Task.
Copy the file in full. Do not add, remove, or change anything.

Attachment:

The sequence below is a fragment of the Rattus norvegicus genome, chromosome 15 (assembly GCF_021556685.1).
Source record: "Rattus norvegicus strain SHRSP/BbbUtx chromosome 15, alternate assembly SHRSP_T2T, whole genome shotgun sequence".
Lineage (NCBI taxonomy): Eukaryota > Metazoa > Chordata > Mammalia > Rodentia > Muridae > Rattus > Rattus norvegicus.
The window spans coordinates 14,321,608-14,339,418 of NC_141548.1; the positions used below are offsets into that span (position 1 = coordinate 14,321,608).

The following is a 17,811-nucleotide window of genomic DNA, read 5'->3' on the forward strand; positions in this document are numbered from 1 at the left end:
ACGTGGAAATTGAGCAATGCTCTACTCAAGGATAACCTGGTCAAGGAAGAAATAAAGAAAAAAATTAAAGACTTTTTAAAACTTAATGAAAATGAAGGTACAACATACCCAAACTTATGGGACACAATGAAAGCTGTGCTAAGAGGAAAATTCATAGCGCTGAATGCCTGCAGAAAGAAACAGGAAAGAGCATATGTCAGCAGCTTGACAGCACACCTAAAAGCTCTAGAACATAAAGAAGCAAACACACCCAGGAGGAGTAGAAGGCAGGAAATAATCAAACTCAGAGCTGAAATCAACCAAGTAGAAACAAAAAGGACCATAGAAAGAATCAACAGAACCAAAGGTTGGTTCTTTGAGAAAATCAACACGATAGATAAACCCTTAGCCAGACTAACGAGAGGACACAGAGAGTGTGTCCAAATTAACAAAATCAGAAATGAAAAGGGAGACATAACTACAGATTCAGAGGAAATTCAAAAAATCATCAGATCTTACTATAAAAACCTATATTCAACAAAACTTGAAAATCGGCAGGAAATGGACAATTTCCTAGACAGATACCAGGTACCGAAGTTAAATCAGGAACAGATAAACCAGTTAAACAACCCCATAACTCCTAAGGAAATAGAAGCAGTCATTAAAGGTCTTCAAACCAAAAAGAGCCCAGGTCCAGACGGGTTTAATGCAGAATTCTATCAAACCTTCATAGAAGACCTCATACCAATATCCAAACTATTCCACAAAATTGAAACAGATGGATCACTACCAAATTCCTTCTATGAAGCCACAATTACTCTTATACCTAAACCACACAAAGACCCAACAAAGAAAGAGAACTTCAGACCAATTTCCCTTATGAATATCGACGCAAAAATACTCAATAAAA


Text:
The sequence below is a fragment of the Rattus norvegicus genome, chromosome 15 (assembly GCF_021556685.1).
Source record: "Rattus norvegicus strain SHRSP/BbbUtx chromosome 15, alternate assembly SHRSP_T2T, whole genome shotgun sequence".
Lineage (NCBI taxonomy): Eukaryota > Metazoa > Chordata > Mammalia > Rodentia > Muridae > Rattus > Rattus norvegicus.
The window spans coordinates 14,321,608-14,339,418 of NC_141548.1; the positions used below are offsets into that span (position 1 = coordinate 14,321,608).

The following is a 17,811-nucleotide window of genomic DNA, read 5'->3' on the forward strand; positions in this document are numbered from 1 at the left end:
ACGTGGAAATTGAGCAATGCTCTACTCAAGGATAACCTGGTCAAGGAAGAAATAAAGAAAAAAATTAAAGACTTTTTAAAACTTAATGAAAATGAAGGTACAACATACCCAAACTTATGGGACACAATGAAAGCTGTGCTAAGAGGAAAATTCATAGCGCTGAATGCCTGCAGAAAGAAACAGGAAAGAGCATATGTCAGCAGCTTGACAGCACACCTAAAAGCTCTAGAACATAAAGAAGCAAACACACCCAGGAGGAGTAGAAGGCAGGAAATAATCAAACTCAGAGCTGAAATCAACCAAGTAGAAACAAAAAGGACCATAGAAAGAATCAACAGAACCAAAGGTTGGTTCTTTGAGAAAATCAACACGATAGATAAACCCTTAGCCAGACTAACGAGAGGACACAGAGAGTGTGTCCAAATTAACAAAATCAGAAATGAAAAGGGAGACATAACTACAGATTCAGAGGAAATTCAAAAAATCATCAGATCTTACTATAAAAACCTATATTCAACAAAACTTGAAAATCGGCAGGAAATGGACAATTTCCTAGACAGATACCAGGTACCGAAGTTAAATCAGGAACAGATAAACCAGTTAAACAACCCCATAACTCCTAAGGAAATAGAAGCAGTCATTAAAGGTCTTCAAACCAAAAAGAGCCCAGGTCCAGACGGGTTTAATGCAGAATTCTATCAAACCTTCATAGAAGACCTCATACCAATATCCAAACTATTCCACAAAATTGAAACAGATGGATCACTACCAAATTCCTTCTATGAAGCCACAATTACTCTTATACCTAAACCACACAAAGACCCAACAAAGAAAGAGAACTTCAGACCAATTTCCCTTATGAATATCGACGCAAAAATACTCAATAAAA